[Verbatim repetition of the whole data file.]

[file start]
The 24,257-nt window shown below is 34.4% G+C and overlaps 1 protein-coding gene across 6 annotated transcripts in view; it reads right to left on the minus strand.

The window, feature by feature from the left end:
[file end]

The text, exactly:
The 24,257-nt window shown below is 34.4% G+C and overlaps 1 protein-coding gene across 6 annotated transcripts in view; it reads right to left on the minus strand.

The window, feature by feature from the left end: